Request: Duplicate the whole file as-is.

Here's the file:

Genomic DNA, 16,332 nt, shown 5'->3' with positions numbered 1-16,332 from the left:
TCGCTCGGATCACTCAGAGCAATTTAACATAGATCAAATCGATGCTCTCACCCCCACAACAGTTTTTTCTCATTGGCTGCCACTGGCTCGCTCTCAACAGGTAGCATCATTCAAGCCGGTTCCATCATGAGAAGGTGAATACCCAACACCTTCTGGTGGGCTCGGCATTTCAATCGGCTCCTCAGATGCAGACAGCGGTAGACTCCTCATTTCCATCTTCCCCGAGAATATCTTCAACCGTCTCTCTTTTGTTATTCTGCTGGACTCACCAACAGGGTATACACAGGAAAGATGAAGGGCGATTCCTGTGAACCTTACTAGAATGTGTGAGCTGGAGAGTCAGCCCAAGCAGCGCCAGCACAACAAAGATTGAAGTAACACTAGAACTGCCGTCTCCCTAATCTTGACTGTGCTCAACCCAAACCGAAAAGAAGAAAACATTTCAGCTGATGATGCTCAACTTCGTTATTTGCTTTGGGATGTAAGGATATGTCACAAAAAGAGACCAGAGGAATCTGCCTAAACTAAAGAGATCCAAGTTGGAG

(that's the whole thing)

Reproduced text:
Genomic DNA, 16,332 nt, shown 5'->3' with positions numbered 1-16,332 from the left:
TCGCTCGGATCACTCAGAGCAATTTAACATAGATCAAATCGATGCTCTCACCCCCACAACAGTTTTTTCTCATTGGCTGCCACTGGCTCGCTCTCAACAGGTAGCATCATTCAAGCCGGTTCCATCATGAGAAGGTGAATACCCAACACCTTCTGGTGGGCTCGGCATTTCAATCGGCTCCTCAGATGCAGACAGCGGTAGACTCCTCATTTCCATCTTCCCCGAGAATATCTTCAACCGTCTCTCTTTTGTTATTCTGCTGGACTCACCAACAGGGTATACACAGGAAAGATGAAGGGCGATTCCTGTGAACCTTACTAGAATGTGTGAGCTGGAGAGTCAGCCCAAGCAGCGCCAGCACAACAAAGATTGAAGTAACACTAGAACTGCCGTCTCCCTAATCTTGACTGTGCTCAACCCAAACCGAAAAGAAGAAAACATTTCAGCTGATGATGCTCAACTTCGTTATTTGCTTTGGGATGTAAGGATATGTCACAAAAAGAGACCAGAGGAATCTGCCTAAACTAAAGAGATCCAAGTTGGAG